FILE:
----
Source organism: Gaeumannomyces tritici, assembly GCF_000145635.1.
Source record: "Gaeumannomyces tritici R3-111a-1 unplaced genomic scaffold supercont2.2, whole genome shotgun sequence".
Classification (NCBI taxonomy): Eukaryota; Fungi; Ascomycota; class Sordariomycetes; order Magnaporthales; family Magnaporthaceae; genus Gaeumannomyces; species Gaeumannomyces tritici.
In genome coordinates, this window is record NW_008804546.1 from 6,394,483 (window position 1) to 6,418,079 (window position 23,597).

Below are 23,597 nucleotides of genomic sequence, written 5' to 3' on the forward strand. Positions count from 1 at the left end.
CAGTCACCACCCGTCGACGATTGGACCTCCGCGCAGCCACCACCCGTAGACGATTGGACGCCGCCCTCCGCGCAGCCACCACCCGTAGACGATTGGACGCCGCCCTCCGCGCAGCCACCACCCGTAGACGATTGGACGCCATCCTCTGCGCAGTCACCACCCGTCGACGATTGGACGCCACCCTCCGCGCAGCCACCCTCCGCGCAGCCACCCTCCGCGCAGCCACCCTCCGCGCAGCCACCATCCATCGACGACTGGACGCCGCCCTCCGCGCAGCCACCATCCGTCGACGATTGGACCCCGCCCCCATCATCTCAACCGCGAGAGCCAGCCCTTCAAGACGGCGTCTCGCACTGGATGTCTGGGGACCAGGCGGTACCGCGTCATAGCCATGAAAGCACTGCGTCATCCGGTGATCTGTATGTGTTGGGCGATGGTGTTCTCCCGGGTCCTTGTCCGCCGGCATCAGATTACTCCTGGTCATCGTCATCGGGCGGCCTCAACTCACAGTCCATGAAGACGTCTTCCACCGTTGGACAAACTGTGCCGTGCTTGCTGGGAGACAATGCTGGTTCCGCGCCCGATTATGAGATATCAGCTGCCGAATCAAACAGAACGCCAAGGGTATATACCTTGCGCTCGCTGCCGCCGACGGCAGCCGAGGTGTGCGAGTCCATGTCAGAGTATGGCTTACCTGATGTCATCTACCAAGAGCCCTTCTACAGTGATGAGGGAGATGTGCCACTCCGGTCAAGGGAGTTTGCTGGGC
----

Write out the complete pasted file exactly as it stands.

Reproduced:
Source organism: Gaeumannomyces tritici, assembly GCF_000145635.1.
Source record: "Gaeumannomyces tritici R3-111a-1 unplaced genomic scaffold supercont2.2, whole genome shotgun sequence".
Classification (NCBI taxonomy): Eukaryota; Fungi; Ascomycota; class Sordariomycetes; order Magnaporthales; family Magnaporthaceae; genus Gaeumannomyces; species Gaeumannomyces tritici.
In genome coordinates, this window is record NW_008804546.1 from 6,394,483 (window position 1) to 6,418,079 (window position 23,597).

Below are 23,597 nucleotides of genomic sequence, written 5' to 3' on the forward strand. Positions count from 1 at the left end.
CAGTCACCACCCGTCGACGATTGGACCTCCGCGCAGCCACCACCCGTAGACGATTGGACGCCGCCCTCCGCGCAGCCACCACCCGTAGACGATTGGACGCCGCCCTCCGCGCAGCCACCACCCGTAGACGATTGGACGCCATCCTCTGCGCAGTCACCACCCGTCGACGATTGGACGCCACCCTCCGCGCAGCCACCCTCCGCGCAGCCACCCTCCGCGCAGCCACCCTCCGCGCAGCCACCATCCATCGACGACTGGACGCCGCCCTCCGCGCAGCCACCATCCGTCGACGATTGGACCCCGCCCCCATCATCTCAACCGCGAGAGCCAGCCCTTCAAGACGGCGTCTCGCACTGGATGTCTGGGGACCAGGCGGTACCGCGTCATAGCCATGAAAGCACTGCGTCATCCGGTGATCTGTATGTGTTGGGCGATGGTGTTCTCCCGGGTCCTTGTCCGCCGGCATCAGATTACTCCTGGTCATCGTCATCGGGCGGCCTCAACTCACAGTCCATGAAGACGTCTTCCACCGTTGGACAAACTGTGCCGTGCTTGCTGGGAGACAATGCTGGTTCCGCGCCCGATTATGAGATATCAGCTGCCGAATCAAACAGAACGCCAAGGGTATATACCTTGCGCTCGCTGCCGCCGACGGCAGCCGAGGTGTGCGAGTCCATGTCAGAGTATGGCTTACCTGATGTCATCTACCAAGAGCCCTTCTACAGTGATGAGGGAGATGTGCCACTCCGGTCAAGGGAGTTTGCTGGGC